Credit Card Fraud Detection: Three Easy Steps to Speed Up Your Response
Young adults may be savvy with technology, but they're not tapping its full potential to protect themselves against credit card fraud, a recent study says.
Javelin Strategy & Research in San Francisco found that 18- to 24-year-olds took twice as many days to detect identity fraud in 2009 than other age groups. Why? They were the least likely group to monitor credit card and bank accounts regularly and to take advantage of monitoring programs offered by financial institutions.
But young people can catch up, and the tools are available to make it easy. Here's how:
1. Monitor Credit Card Accounts Online
Don't wait for your credit card statement to arrive by snail mail to check activity. Go to your credit card's Web site, create a password and start monitoring your credit card use online. The more frequently you check your account statement, the more quickly you can respond to fraud. Experts recommend checking your account at least once a week. Frequent monitoring also helps with tracking spending to stay within a budget.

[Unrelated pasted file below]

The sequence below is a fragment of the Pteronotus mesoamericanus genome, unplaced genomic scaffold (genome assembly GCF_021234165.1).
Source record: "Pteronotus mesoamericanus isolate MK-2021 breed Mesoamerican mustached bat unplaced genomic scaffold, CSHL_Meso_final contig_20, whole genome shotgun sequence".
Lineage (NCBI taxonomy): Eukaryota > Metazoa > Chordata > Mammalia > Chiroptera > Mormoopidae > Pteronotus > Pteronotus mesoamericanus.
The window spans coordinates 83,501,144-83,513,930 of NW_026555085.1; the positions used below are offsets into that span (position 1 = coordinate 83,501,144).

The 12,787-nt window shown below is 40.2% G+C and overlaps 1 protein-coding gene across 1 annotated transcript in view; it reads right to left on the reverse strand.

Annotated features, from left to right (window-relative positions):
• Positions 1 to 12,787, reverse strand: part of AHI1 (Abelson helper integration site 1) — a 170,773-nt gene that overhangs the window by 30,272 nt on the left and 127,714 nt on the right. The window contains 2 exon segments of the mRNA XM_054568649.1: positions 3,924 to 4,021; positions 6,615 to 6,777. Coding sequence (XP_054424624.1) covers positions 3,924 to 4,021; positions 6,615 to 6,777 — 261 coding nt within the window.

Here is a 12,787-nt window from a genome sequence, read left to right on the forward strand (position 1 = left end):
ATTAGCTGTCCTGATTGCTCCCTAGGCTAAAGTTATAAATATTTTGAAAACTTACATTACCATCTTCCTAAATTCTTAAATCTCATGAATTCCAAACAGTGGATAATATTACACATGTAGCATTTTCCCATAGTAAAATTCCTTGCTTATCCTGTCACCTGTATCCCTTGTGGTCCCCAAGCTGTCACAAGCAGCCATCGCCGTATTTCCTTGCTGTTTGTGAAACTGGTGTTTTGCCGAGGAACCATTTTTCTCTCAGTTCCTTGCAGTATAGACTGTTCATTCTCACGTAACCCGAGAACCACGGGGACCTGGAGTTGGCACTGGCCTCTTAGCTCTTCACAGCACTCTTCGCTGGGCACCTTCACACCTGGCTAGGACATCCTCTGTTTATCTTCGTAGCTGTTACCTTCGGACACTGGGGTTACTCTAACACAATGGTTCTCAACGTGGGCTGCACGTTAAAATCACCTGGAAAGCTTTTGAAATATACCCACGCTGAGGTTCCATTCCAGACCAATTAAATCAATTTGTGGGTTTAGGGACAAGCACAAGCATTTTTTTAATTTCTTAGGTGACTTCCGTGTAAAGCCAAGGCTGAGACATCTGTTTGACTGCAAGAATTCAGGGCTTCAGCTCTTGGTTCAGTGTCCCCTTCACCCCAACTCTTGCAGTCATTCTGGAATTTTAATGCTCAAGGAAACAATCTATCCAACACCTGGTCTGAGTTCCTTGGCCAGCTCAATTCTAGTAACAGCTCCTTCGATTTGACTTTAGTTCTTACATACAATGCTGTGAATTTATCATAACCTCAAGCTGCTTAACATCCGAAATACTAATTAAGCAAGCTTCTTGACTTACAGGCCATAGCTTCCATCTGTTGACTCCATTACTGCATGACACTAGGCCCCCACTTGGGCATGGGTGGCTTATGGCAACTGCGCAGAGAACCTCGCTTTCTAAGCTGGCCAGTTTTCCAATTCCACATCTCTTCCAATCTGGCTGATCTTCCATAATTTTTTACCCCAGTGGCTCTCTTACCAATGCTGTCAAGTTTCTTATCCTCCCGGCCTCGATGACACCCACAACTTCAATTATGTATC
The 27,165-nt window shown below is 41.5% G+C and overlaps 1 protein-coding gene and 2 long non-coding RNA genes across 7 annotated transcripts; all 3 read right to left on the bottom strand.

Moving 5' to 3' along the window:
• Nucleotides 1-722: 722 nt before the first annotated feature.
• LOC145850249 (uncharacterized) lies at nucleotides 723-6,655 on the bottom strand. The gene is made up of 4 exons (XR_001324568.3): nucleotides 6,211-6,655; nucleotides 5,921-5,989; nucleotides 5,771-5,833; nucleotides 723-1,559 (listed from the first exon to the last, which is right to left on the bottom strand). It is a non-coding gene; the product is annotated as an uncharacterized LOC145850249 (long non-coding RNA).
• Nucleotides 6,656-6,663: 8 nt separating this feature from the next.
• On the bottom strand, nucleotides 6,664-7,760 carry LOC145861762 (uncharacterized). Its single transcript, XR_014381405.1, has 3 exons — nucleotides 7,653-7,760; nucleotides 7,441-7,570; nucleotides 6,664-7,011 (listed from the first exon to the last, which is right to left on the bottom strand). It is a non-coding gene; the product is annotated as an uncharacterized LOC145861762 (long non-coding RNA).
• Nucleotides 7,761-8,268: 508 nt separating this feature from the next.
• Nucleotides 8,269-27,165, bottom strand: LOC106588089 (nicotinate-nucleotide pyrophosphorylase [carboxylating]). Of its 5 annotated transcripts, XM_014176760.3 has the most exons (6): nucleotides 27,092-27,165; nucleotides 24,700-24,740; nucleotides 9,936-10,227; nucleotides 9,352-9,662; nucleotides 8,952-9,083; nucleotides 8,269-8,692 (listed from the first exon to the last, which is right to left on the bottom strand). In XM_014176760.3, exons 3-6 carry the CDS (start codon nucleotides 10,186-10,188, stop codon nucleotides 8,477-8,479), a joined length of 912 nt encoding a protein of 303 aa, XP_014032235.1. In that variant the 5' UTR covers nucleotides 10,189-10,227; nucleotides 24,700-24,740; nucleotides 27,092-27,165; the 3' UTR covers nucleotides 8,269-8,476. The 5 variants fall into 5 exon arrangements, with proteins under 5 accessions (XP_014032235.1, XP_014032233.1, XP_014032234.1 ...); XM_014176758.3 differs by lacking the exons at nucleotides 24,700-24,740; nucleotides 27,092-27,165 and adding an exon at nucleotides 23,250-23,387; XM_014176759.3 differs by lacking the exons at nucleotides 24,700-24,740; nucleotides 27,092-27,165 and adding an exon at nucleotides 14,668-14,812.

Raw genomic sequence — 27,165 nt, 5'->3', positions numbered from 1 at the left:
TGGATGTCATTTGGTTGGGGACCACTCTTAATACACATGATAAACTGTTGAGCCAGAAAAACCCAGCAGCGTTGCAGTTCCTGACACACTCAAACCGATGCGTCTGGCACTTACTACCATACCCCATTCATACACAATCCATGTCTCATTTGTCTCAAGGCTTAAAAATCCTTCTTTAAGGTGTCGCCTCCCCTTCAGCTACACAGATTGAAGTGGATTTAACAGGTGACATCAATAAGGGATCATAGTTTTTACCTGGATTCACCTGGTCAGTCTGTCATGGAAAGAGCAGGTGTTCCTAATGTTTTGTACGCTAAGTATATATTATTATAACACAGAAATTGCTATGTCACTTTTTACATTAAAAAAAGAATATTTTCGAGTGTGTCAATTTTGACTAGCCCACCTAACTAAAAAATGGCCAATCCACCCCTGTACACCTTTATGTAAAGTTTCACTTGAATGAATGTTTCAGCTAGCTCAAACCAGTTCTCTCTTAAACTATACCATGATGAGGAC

Javelin found that 43 percent of all reported identity fraud cases are spotted by consumers monitoring their accounts, and consumers who use electronic methods to detect fraud experience lower average out-of-pocket costs than other fraud victims.
2. Sign up for Credit Card Transaction Alerts
Credit card companies offer services that send you alerts by e-mail or cell phone text anytime your credit card activity is unusual. All you have to do is sign up for the alerts and set the criteria. For instance, you might want to be alerted if your credit card is used to make cash withdrawals or to purchase something over a certain dollar amount. If you didn't make the transactions, you'll know that something fishy is going on and can report it immediately to your credit card company.
3. Check Your Credit Report
Get copies of your credit reports from each of the three major U.S. credit reporting bureaus from AnnualCreditReport.com. You're entitled to a free annual report from each bureau. Checking your credit reports enables you to spot whether anyone has opened phony accounts in your name. Call the credit bureau and the reporting financial institution if you see anything out of order.
Published 03/15/10 (Modified 06/27/14)